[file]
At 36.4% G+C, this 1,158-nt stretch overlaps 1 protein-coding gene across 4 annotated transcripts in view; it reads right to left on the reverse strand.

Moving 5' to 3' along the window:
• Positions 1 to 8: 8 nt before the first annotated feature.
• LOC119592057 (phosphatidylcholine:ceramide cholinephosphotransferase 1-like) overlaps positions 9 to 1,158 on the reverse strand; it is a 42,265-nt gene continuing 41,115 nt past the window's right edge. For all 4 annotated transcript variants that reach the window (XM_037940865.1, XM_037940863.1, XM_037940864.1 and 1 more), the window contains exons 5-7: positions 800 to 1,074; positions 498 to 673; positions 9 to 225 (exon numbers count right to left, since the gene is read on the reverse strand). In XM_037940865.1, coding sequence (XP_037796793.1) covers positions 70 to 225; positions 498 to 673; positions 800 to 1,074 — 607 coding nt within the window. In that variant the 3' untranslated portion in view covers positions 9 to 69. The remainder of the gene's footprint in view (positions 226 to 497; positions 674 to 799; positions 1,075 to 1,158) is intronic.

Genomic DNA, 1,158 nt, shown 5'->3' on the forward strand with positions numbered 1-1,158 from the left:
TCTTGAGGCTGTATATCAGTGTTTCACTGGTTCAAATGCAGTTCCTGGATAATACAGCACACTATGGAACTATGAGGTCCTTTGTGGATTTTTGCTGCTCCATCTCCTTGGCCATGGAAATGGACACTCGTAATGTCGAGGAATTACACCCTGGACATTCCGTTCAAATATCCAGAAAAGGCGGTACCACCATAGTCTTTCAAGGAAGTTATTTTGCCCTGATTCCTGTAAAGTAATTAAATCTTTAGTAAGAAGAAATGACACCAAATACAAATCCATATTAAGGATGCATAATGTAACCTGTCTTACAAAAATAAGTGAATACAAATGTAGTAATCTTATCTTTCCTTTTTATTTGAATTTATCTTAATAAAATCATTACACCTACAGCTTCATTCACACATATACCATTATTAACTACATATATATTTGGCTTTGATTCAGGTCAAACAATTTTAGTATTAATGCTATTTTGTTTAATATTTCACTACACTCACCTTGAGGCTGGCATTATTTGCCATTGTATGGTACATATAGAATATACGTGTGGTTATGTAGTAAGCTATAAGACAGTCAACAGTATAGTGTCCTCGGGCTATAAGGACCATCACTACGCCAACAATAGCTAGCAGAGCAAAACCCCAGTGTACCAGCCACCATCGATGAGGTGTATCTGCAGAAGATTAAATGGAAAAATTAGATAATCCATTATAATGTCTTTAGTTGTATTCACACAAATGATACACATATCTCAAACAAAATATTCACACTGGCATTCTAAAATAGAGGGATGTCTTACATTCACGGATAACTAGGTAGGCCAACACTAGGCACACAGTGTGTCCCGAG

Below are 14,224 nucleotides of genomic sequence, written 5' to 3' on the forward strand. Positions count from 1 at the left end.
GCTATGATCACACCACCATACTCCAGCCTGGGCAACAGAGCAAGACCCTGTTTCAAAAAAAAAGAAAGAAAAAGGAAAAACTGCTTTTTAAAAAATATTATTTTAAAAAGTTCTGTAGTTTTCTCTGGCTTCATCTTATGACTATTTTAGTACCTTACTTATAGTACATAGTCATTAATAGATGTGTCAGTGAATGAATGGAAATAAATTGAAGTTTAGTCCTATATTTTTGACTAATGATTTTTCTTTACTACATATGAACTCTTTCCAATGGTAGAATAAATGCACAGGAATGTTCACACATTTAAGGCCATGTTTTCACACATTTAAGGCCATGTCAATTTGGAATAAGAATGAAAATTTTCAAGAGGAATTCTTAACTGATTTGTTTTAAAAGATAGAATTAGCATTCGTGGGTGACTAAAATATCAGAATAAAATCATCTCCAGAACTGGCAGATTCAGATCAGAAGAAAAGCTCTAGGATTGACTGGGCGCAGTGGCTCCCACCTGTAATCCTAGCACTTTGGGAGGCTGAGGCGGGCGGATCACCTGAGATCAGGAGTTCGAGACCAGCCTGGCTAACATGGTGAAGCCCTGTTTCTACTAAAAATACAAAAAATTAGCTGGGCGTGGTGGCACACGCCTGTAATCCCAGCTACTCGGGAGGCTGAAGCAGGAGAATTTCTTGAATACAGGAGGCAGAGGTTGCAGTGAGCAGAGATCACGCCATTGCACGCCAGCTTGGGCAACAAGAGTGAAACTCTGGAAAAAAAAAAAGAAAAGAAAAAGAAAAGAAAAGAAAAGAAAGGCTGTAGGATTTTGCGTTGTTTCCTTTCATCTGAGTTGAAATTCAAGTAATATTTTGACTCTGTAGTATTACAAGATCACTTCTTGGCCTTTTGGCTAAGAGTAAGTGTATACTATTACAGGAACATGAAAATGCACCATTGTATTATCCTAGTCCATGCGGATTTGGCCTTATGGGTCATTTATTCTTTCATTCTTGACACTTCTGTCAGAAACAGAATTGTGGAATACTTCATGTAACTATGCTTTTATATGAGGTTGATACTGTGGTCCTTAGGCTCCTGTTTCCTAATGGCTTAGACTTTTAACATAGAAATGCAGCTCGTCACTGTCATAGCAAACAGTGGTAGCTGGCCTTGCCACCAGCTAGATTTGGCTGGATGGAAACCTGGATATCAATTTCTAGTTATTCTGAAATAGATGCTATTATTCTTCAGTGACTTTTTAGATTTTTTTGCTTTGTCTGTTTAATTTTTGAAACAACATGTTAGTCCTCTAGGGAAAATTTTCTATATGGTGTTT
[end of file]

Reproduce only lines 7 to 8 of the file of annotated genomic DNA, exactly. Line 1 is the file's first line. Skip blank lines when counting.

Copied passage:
Below are 14,224 nucleotides of genomic sequence, written 5' to 3' on the forward strand. Positions count from 1 at the left end.
GCTATGATCACACCACCATACTCCAGCCTGGGCAACAGAGCAAGACCCTGTTTCAAAAAAAAAGAAAGAAAAAGGAAAAACTGCTTTTTAAAAAATATTATTTTAAAAAGTTCTGTAGTTTTCTCTGGCTTCATCTTATGACTATTTTAGTACCTTACTTATAGTACATAGTCATTAATAGATGTGTCAGTGAATGAATGGAAATAAATTGAAGTTTAGTCCTATATTTTTGACTAATGATTTTTCTTTACTACATATGAACTCTTTCCAATGGTAGAATAAATGCACAGGAATGTTCACACATTTAAGGCCATGTTTTCACACATTTAAGGCCATGTCAATTTGGAATAAGAATGAAAATTTTCAAGAGGAATTCTTAACTGATTTGTTTTAAAAGATAGAATTAGCATTCGTGGGTGACTAAAATATCAGAATAAAATCATCTCCAGAACTGGCAGATTCAGATCAGAAGAAAAGCTCTAGGATTGACTGGGCGCAGTGGCTCCCACCTGTAATCCTAGCACTTTGGGAGGCTGAGGCGGGCGGATCACCTGAGATCAGGAGTTCGAGACCAGCCTGGCTAACATGGTGAAGCCCTGTTTCTACTAAAAATACAAAAAATTAGCTGGGCGTGGTGGCACACGCCTGTAATCCCAGCTACTCGGGAGGCTGAAGCAGGAGAATTTCTTGAATACAGGAGGCAGAGGTTGCAGTGAGCAGAGATCACGCCATTGCACGCCAGCTTGGGCAACAAGAGTGAAACTCTGGAAAAAAAAAAAGAAAAGAAAAAGAAAAGAAAAGAAAAGAAAGGCTGTAGGATTTTGCGTTGTTTCCTTTCATCTGAGTTGAAATTCAAGTAATATTTTGACTCTGTAGTATTACAAGATCACTTCTTGGCCTTTTGGCTAAGAGTAAGTGTATACTATTACAGGAACATGAAAATGCACCATTGTATTATCCTAGTCCATGCGGATTTGGCCTTATGGGTCATTTATTCTTTCATTCTTGACACTTCTGTCAGAAACAGAATTGTGGAATACTTCATGTAACTATGCTTTTATATGAGGTTGATACTGTGGTCCTTAGGCTCCTGTTTCCTAATGGCTTAGACTTTTAACATAGAAATGCAGCTCGTCACTGTCATAGCAAACAGTGGTAGCTGGCCTTGCCACCAGCTAGATTTGGCTGGATGGAAACCTGGATATCAATTTCTAGTTATTCTGAAATAGATGCTATTATTCTTCAGTGACTTTTTAGATTTTTTTGCTTTGTCTGTTTAATTTTTGAAACAACATGTTAGTCCTCTAGGGAAAATTTTCTATATGGTGTTT